MA in French philology and translation science, PhD in German literature and intercultural studies, interested in tropical weather since 2005.
By: taistelutipu , 12:20 AM GMT on July 11, 2013
The next couple of blogs will deal with Prof Vaughan's public lecture held at Bangor University (N-Wales, UK) on 24.6.2013.
News page of the University and abstract of the lecture can be found here: http://www.bangor.ac.uk/oceansciences/full.php.en ?nid=14571&tnid=14571
On Monday night Prof. Geraint Vaughan (Manchester Unversity but a native North Walian) gave a lecture on the astonishing turn in weather patterns over the UK in the first half of 2012. After an exceptionally dry initial three months period, April 2012 turned out to be the wettest April on record. From predicting a drought for the spring and summer months, the UK met office had to adjust their mid-range forecast to an increasingly wetter one for the rest of the year. Vaughan’s aim was to explain to the audience why there was such a discrepancy between the initial mid-range forecasts for 2012 and what actually happened. In the following, I’m presenting a write-up of the notes I took during the lecture with my own comments in parentheses and italics.
He first explained what exceptionally wet meant in UK terms. Average annual rainfall for England and Wales is 915mm (1845-1979 long term average) but there is a high regional variation between over 4400mm in Snowdonia and around 600mm in East Anglia. Of the 10 wettest years, 6 were after 1995 [my addition, since I know that the Atlantic entered an active phase with more active hurricane seasons. That this could also have an effect on the precipitation in Western Europe was one of my personal conclusions I took from the lecture].
2012 was a very unusual year with the extraordinary comeback from the driest January-March period to being the second wettest year on record. Jan, Feb, Mar and May were all drier than usual, while April, June, July and December all recorded regional or even national precipitation maxima.
Fig. 1: 10 wettest years on record:
[disclaimer: Ok, the blog does not deal well with tables created in word, so a simple 2 column solution has to do. Also, I did not catch all figures, concentrated on getting the highest and the lowest first to illustrate the range. The departure for the wettest year 2000 is thus 146% and 1923, the 10th wettest, is 133% wetter than average]
Winter 2011/12 was very dry, especially in NE-England and Scotland, while central regions experienced a slight drought, e.g. N-Wales, the SE being drier again. Vaughan explained this with the dipole pattern which also affected France and Spain, so more or less the entire Western part of Europe had less than average precipitation.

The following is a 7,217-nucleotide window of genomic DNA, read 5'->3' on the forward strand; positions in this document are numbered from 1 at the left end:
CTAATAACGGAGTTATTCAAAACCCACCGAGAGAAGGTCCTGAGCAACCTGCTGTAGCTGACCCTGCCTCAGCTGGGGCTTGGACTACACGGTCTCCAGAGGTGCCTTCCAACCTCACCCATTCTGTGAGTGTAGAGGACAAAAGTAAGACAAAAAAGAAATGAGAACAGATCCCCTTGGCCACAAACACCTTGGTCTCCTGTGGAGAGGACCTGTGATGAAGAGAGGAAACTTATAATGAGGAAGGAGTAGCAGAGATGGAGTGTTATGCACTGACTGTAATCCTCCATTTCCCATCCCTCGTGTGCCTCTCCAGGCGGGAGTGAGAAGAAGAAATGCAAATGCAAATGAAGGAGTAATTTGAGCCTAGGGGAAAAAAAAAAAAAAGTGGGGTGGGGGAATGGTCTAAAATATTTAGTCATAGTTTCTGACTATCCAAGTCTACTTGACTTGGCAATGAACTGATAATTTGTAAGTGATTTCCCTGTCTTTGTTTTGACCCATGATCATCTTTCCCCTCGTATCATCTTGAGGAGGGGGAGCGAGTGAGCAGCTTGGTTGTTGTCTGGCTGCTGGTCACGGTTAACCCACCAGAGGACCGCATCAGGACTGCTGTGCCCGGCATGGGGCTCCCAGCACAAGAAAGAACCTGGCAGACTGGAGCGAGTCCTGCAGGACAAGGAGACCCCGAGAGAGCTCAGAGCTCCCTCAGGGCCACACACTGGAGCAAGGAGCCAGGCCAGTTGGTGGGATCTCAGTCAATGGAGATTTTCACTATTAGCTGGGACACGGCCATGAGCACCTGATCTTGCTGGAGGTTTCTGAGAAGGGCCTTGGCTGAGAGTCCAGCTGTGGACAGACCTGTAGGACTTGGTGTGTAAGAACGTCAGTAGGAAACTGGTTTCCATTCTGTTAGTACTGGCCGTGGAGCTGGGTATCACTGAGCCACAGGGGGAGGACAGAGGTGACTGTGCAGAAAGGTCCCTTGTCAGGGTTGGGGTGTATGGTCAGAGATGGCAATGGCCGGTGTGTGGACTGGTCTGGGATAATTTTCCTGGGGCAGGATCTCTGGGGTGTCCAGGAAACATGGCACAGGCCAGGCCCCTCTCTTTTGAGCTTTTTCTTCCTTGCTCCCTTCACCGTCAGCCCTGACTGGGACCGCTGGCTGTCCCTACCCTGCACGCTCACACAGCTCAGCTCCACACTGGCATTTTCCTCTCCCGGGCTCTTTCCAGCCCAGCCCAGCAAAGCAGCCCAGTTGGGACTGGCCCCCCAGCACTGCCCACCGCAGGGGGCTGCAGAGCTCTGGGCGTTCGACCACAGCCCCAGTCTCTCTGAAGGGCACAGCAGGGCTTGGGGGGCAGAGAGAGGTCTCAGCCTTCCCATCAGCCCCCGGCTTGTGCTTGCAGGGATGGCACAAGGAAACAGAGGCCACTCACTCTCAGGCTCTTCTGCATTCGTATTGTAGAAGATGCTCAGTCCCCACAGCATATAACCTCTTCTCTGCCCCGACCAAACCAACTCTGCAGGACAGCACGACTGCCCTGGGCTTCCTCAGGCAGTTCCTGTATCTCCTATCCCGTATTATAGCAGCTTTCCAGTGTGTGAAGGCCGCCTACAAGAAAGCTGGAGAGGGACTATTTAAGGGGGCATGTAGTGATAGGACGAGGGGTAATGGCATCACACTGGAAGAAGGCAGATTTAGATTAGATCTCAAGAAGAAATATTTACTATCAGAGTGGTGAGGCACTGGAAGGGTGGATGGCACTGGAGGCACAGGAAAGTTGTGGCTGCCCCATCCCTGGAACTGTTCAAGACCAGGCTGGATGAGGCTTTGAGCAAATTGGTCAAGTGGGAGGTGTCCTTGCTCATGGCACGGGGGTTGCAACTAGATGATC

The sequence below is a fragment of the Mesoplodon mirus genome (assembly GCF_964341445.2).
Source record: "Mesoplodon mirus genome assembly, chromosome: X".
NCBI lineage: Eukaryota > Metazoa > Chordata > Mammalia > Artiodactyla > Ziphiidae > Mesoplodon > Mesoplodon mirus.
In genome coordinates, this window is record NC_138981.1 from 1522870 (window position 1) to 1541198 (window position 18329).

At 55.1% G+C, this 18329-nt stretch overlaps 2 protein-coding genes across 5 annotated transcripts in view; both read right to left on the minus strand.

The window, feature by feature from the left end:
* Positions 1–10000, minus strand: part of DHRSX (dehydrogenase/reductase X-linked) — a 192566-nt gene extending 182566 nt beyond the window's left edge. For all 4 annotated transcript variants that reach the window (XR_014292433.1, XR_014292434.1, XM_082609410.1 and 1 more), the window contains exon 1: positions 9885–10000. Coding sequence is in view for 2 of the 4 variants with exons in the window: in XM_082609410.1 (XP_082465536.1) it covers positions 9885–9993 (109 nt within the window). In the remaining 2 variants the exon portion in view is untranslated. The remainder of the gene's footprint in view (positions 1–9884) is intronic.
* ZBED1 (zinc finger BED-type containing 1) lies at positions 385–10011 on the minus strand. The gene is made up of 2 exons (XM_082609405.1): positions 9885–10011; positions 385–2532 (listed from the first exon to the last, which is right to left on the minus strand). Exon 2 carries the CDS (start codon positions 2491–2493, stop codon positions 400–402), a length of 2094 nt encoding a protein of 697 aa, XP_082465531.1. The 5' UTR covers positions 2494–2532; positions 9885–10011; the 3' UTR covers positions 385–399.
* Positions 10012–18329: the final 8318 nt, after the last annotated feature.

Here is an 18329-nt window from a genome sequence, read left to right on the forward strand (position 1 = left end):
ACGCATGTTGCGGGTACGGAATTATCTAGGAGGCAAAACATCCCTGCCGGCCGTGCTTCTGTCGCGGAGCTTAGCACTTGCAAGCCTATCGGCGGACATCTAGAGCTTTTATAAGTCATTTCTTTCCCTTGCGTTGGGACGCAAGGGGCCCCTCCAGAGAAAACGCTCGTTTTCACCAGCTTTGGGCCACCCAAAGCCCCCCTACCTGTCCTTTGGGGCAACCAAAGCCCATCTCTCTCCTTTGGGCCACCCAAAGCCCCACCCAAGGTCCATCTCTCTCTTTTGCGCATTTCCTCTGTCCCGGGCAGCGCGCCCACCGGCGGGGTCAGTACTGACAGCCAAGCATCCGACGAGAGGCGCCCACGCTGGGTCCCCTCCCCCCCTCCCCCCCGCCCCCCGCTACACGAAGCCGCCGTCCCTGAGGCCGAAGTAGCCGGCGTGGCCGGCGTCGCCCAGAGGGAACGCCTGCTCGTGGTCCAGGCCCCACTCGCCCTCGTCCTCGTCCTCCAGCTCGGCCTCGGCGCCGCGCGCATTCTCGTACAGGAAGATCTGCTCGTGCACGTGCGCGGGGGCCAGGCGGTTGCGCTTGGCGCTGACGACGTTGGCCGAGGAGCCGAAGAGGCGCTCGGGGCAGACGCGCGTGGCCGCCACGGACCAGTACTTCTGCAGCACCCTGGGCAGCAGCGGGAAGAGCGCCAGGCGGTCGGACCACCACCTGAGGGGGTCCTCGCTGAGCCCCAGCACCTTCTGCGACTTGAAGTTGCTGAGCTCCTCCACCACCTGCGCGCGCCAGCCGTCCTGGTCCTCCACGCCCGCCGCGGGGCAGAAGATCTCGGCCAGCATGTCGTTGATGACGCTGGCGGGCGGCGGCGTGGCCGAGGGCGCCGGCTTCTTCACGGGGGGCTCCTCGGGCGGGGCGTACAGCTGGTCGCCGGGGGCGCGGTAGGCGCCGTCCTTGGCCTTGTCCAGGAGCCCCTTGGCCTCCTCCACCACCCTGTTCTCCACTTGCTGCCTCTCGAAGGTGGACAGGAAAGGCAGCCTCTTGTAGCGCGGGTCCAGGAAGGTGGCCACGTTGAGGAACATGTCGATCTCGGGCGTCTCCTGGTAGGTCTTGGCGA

[He did not go into detail but this paper summary explains the dipole pattern which determines precipitation patterns in Europe in normal years: http://nora.nerc.ac.uk/13543/2/N013543PO.pdf In an anomalous year such as 2012, the NAO was first very positive and then flipped to very negative in April which basically switched the climate from very dry to very wet within mere weeks]
March was the driest month, in some regions only 20% of the average precipitation fell, some places in Scotland even below that. In SE-England, the driest region of the UK, a hose pipe ban was issued. March was very anti-cyclonic with high pressure dominating proceedings. To illustrate that, Vaughan showed the MLSP chart for March 2012 and the jet stream chart and the 500 mbar heights. They showed mainly high pressure, the jet stream taking an anomalous dip over the central ATL which meant that Britain was under the upwards loop to the East of it, receiving warm air from Southern Europe and N-Africa. The 500mbar heights were abnormally high which also indicated warm air. The whole pattern looked somewhat like this :
[I'm playing around with the special characters in Word since I don't have a copy of the graphs, only my pencil drawings in my notebook which I try to replicate, apologies for the less than professional look ;-)]
The big loop over the C-Atlantic was dominated by cold polar air masses while Britain sat in warm air, a condition which lasted for a couple of weeks. Vaughan called it a blocking pattern, when an anomalous dip in the jet stream persists for several weeks and causes the forecasters headaches because they don't know how long it will last.
In March 2013, Britain and most of Western Europe experienced another blocking pattern. This time, however, the dip had moved further east, so Britain now sat in the cold air pocket and registered its coldest March on record.
.........╚═════╝E-Europe now enjoying the warm air.
This was part 1 of the series. Part 2 will illustrate and explain the sudden change in the weather patterns from March to April and show the effects this had on various regions of the UK. Later parts of the series will also include a possible super cell storm in Scotland and a visit of ex-Hurricane Nadine to the UK, or mainly her moisture, which inundated large parts of the UK in the last week of September 2012, making things a lot worse than they already were.
Thank you very much for reading and I hope to see you back for the next parts of the series. Enjoy the summer (or the winter if you are on the Southern hemisphere), watching the hurricane season unfold and stay safe wherever you are.
The views of the author are his/her own and do not necessarily represent the position of The Weather Company or its parent, IBM.
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|Dew Point:||38.0 °F|
|Wind:||6.7 mph from the South|
|Wind Gust:||11.1 mph|
Updated: 5:55 PM GMT on March 20, 2017